Riverside Wage and Hour Lawyer

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Riverside Wage and Hour Attorney

Have you been wronged by your employer? Please call Theory Law at (310) 500-0206 to speak with a Riverside Wage and Hour Attorney.

When we think about the topic of theft, our minds might turn to images of masked intruders or back alley muggings. In reality, the most prevalent type of theft in our society, by most metrics, is actually corporate wage theft, with a significant amount of it coming in the form of unpaid overtime. When your hard-earned paycheck is at stake, you need a trusted advocate on your side: enter the talented Riverside wage and hour lawyers from Theory Law.

The unpaid overtime team at Theory Law is committed to ensuring that California workers receive fair compensation for each and every hour they work. Our world-class team of employment lawyers and support staff are dedicated to protecting the rights of Californians who have been wronged by their employers. From unpaid wages to overtime calculation disputes, we know every situation is unique, so we handle each case with the personalized attention it deserves.

If you work long hours in the Riverside area and are concerned that you are not being paid proper overtime wages, we can help. Please know that California law provides tools for you to hold your employer accountable and recoup unpaid overtime and other benefits. Theory Law can help you utilize these tools in the most effective way, maximizing compensation for your claim and sending a powerful message to employers in your industry.

Riverside Wage and Hour Lawyer

Understanding Wage and Hour Disputes in California

So-called “wage and hour disputes” can arise from various scenarios, including minimum wage violations, scheduling issues, missed breaks, and unpaid overtime. In California, strict labor laws exist, which reinforce and expand existing federal regulations to protect employees from exploitation and provide them with avenues for recompense if they do not receive proper compensation for their work.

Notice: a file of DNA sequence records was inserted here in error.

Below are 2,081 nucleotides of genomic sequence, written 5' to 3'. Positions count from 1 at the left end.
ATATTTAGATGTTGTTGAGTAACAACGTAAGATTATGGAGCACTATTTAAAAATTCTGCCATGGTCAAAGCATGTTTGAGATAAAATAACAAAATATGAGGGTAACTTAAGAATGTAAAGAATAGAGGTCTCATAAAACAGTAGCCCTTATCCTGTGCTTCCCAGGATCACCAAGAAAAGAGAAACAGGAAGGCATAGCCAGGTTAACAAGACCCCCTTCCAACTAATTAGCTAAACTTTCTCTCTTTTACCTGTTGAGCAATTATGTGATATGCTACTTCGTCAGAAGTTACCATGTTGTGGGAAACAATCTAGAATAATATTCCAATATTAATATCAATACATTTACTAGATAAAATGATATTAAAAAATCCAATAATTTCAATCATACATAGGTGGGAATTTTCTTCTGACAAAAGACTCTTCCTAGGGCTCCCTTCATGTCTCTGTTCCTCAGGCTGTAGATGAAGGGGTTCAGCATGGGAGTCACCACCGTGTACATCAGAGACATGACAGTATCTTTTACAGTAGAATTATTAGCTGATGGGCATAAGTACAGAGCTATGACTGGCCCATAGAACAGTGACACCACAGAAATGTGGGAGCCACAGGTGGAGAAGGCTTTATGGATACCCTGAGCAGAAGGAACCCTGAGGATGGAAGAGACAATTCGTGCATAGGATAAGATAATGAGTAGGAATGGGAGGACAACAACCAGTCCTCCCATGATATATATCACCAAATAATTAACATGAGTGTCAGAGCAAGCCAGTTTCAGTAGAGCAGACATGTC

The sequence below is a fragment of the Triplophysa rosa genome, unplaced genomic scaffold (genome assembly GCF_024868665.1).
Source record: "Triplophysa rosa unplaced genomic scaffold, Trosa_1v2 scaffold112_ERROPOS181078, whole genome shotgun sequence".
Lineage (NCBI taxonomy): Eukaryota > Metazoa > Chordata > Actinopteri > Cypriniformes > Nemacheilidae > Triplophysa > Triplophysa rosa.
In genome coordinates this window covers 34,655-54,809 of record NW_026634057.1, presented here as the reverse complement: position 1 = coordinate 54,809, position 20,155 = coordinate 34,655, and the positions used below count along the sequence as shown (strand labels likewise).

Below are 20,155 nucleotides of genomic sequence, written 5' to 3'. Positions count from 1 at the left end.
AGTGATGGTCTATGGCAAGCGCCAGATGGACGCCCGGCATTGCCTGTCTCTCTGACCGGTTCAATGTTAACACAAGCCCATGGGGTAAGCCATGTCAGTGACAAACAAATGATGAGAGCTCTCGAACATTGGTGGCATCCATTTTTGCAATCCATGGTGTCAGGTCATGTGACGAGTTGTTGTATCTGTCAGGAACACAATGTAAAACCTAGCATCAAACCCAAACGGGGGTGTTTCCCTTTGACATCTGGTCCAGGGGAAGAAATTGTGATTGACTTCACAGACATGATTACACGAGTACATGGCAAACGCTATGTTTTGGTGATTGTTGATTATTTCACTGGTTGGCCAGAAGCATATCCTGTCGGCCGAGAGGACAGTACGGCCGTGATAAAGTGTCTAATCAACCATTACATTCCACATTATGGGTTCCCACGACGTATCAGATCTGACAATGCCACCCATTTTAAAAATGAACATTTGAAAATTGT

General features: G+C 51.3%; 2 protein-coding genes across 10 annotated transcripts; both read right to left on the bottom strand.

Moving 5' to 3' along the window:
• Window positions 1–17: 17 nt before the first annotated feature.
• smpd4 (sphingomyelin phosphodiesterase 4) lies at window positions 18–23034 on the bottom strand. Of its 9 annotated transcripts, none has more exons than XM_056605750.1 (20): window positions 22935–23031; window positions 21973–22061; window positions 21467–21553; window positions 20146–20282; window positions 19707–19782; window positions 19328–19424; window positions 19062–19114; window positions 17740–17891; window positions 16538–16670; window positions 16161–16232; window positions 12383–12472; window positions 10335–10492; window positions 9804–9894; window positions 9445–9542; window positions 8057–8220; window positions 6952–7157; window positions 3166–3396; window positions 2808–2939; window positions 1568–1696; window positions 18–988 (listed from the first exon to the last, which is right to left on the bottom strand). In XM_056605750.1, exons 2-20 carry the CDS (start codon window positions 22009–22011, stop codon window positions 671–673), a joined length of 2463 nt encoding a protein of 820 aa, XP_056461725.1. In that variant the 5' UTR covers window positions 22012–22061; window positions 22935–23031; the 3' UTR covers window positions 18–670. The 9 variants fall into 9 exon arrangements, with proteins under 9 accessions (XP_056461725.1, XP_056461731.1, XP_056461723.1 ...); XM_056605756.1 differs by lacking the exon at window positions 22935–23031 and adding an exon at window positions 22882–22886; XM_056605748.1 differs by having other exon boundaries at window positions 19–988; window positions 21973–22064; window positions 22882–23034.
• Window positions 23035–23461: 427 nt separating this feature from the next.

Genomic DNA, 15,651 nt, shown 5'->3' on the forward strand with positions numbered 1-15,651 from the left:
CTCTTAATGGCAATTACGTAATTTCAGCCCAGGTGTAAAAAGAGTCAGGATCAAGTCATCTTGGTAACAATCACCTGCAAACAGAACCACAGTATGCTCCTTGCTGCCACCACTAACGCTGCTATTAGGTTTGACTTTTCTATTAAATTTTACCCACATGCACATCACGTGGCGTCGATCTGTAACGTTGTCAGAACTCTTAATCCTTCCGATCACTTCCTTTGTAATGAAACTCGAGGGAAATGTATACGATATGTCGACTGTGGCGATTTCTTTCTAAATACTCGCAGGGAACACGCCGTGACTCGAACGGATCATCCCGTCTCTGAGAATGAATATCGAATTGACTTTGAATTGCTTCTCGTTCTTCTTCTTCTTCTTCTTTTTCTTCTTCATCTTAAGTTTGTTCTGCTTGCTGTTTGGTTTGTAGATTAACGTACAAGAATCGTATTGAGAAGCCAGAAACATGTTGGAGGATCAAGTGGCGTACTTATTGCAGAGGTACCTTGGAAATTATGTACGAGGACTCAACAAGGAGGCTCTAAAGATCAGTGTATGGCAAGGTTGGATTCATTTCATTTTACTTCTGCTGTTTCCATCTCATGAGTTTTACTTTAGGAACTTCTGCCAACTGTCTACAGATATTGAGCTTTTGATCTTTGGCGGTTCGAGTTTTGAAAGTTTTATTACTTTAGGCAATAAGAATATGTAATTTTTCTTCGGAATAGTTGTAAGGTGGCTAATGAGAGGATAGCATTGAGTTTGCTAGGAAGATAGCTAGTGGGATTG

Some different types of wage and hour disputes include:

  • Unpaid Overtime – Unpaid overtime is, unfortunately, a prevalent issue in several California industries. Aside from a few limited exemptions, employers are legally required to pay their employees overtime pay (usually calculated as 1.5 times normal pay) for any hours worked over eight in a single day or over 40 in the same week.

    For example, a worker making 25 dollars hourly would earn $1,000 for a standard 40-hour work week. If that worker put in 45 hours in a single week, however, they would be owed $1,187.50 (rather than $1,125, or $25 x 45 hours) because those 5 hours in excess of 40 must be compensated at an overtime rate of $25 x 1.5, or $37.50. (Note that, for simplicity’s sake, these are gross pay calculations and do not account for taxes or any other deductions.)

    Now imagine this happening to our hypothetical worker every single week: they work their 45-hour schedule consistently but are only ever paid their base rate with no overtime. This weekly shortchanging of $62.50 adds up to $3,250 in the span of a single year–a significant amount of money for any working family.

    In some scenarios, such as extraordinarily long shifts, you may even be owed double your normal wage. The unpaid overtime team at Theory Law can help you calculate exactly what your claim is worth so that you receive every dollar you’re entitled to.

  • Minimum Wage Violations – While overtime is indeed central to many wage and hour disputes, it does not necessarily need to be a factor for such a dispute to arise. For example, California has an elevated minimum wage compared to the federal rate, with certain cities having mandated even higher minimum wages. Legal action can be taken against employers who fail to comply with state or municipal-level minimum wage laws.